Issues of Adherence to Treatment - An Article Review INTRODUCTIONThe clinical presentation of schizophrenia occurs in three phases, first entail initial prognosis and first treatment, phase 2 includes periods of relative calm between episodes of overt signs and symptoms but during which the patient needs sustained treatment and phase three includes periods of exacerbation or relapse that require hospitalization or more frequent contact with mental health professionals. The problem that is a standard when dealing with patients at that have schizophrenia is that there is an issue with medicinal non-compliance by way of the fact that more often than not patients tend to disregard prescribed medication, which actually leads to worsening of the situation.
In this context the following research will look at the details of three journal articles that look at methods of dealing with non adherence. AbstractThe following essay will discuss the role that is played by nurses in dealing with patients suffering from schizophrenia. In this endeavor, the essay will look at an analysis of three journal articles that deal with the factors that form a barrier to the adherence to medication in patients.
Also, the research will look at the role that therapy and alternative forms of motivation can play when dealing with the problem non compliance with schizophrenia medication. Literature review and extensive analysis have been undertaken of three basic articles dealing with the issue of non-adherence. The paper finds that pressures from society along with lack of awareness form the crux of the issue where non adherence is concerned and efficient way of dealing with the problem is through the employment of alternative methods of therapy and motivation.
ARTICLE ONEThe first article entitled, ‘The role of the inpatient mental health nurse in facilitating patient adherence to medication regimes’, by Happel et. Al., (2002) looks at an analysis of the role of the nurse in light of the fact that non-adherence to antipsychotic medication is linked to symptom relapse and readmission to the hospital setting. According to the research, there are several complexities that characterize the non-compliance of prescribed medication where things schizophrenia is concerned. On account of these very complexities it is evident that there could be no single strategy that could be employed towards improving compliance rate of schizophrenic patients.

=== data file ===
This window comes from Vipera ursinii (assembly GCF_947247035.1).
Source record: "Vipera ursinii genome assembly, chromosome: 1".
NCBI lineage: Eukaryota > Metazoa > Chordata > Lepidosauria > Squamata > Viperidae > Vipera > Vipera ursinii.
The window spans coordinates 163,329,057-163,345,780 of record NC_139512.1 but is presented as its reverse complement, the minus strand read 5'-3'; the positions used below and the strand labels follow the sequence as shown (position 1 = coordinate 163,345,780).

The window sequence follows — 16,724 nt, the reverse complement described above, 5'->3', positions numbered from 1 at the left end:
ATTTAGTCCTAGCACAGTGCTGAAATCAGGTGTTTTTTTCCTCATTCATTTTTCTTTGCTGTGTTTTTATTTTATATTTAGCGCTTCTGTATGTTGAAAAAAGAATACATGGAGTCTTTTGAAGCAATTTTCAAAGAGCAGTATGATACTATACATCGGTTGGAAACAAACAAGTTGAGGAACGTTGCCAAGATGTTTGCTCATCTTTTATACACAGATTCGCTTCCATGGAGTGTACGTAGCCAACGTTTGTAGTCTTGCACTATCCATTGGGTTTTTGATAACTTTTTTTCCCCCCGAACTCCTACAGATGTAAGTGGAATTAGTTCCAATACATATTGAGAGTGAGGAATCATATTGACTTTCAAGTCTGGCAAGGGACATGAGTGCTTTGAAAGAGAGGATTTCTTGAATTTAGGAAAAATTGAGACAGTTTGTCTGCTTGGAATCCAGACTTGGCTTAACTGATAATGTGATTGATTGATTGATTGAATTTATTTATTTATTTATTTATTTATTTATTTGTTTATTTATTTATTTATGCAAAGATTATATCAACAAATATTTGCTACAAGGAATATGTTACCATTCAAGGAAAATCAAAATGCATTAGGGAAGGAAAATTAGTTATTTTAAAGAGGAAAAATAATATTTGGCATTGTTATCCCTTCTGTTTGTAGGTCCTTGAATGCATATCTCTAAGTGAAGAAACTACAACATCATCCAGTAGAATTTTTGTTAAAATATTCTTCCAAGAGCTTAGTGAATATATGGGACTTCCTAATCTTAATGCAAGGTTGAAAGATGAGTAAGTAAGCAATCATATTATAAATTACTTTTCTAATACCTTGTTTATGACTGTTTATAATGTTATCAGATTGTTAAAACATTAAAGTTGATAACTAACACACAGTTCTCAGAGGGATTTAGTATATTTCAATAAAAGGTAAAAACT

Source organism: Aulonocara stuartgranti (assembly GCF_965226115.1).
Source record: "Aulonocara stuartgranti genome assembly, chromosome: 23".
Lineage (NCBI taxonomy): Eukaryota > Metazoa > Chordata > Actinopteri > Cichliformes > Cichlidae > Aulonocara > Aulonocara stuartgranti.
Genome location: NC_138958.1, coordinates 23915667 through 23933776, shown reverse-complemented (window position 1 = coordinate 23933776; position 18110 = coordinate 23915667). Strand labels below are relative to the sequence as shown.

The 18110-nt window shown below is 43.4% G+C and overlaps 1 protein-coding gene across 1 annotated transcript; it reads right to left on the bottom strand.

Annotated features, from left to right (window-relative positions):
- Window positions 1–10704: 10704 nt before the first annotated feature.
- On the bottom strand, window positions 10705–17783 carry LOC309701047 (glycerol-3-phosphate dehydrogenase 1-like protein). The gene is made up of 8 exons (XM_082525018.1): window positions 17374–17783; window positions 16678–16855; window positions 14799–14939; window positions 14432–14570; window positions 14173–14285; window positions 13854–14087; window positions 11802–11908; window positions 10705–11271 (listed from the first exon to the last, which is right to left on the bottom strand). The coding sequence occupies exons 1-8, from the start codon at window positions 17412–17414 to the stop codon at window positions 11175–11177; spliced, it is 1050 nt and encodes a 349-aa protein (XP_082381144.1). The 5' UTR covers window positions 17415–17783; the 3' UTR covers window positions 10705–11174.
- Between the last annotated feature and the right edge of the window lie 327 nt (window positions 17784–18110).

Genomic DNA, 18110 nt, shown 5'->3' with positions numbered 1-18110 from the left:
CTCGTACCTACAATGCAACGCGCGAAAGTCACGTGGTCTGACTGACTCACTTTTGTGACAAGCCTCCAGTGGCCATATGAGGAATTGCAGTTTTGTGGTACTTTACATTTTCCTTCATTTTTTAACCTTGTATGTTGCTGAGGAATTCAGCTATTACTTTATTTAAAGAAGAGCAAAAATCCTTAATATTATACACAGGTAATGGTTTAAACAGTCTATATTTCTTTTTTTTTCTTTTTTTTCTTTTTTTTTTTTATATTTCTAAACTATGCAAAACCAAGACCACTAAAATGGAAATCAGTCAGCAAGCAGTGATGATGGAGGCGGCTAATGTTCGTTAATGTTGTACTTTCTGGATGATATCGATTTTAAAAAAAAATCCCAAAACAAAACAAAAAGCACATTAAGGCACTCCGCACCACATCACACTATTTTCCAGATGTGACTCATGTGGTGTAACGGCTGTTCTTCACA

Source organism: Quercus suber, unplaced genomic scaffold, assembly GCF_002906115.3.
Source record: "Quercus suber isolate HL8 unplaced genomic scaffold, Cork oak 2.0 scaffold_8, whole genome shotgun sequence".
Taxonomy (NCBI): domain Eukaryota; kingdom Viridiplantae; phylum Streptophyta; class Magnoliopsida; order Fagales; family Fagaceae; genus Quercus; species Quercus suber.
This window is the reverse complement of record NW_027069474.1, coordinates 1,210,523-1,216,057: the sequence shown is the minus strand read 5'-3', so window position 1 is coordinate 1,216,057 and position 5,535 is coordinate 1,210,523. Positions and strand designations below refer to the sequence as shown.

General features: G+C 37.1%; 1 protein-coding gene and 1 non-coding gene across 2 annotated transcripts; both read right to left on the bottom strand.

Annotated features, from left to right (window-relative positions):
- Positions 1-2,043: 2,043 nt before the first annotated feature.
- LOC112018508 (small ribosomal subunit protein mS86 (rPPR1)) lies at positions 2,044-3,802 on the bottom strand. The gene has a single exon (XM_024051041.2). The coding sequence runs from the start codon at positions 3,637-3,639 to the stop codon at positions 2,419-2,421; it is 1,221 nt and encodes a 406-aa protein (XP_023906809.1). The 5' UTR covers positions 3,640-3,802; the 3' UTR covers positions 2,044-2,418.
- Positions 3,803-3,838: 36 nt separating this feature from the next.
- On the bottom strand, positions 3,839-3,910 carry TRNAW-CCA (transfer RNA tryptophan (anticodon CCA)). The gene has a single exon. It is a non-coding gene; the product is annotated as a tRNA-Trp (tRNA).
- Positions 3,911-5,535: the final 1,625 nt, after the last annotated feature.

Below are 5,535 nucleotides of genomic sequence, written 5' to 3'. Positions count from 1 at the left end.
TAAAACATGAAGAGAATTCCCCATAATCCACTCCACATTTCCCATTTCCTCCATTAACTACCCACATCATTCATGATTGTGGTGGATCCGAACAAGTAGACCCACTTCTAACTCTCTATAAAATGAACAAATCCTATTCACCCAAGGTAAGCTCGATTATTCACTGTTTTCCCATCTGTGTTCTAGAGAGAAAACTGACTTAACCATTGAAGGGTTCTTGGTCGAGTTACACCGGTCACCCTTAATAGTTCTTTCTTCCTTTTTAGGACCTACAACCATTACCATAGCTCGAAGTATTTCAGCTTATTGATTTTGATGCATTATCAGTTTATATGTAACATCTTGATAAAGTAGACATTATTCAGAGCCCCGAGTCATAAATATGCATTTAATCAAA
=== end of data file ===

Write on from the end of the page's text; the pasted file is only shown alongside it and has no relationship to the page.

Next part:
Despite the fact that more often than not there is an absence of a clear agreement with respective to the things that do and do not affect compliance, there is adequate substantiation to establish the fact that factors such as abuse, population variables, knowhow of side-effects and the illness itself, potentially have a major on the probability of patients down with schizophrenia taking his or her medication as prescribed, the recognition of these factors highlights the role that must be played by the nurses in the enhancement of medicinal compliance, thereby aiding the reduction of suffering and ensuring the recovery in affected patients.
For most nurses, the biggest factor that affected the management of medication was issues of environmental concern, which stood mostly in relation business of the wards, limitations to the availability of information to the patients, rapid inward changeover of the doctors, conflicting nurse roles, and the patient pressure and rush aggravated further by acuity. Patient adherence was hindered by factors of social stigma attached to psychotic medication, interference from the family, patient acuity touching new highs, shortened duration of stays and a more than normal medical staff turnover.
There was also an issue related to training of nurses in the effective instituting of medication. What is needed therefore is a better management of medication, along with more awareness and reinforcements of the positive effects of medication in such scenario. Barriers to effective medication adherence and assessment could also crop up from the patent side of the equation. These would be inclusive of contact related problems, mental, or even emotional issues.
There could be problems of prejudice and attitudes to complicate things further; like absence of a pharmacy nearby, absence of transportation to healthcare facility, availability of both but absence of, say, high doses of opioids at the pharmacy, and even the lack of a home caregiver to assist with administering drugs pose major.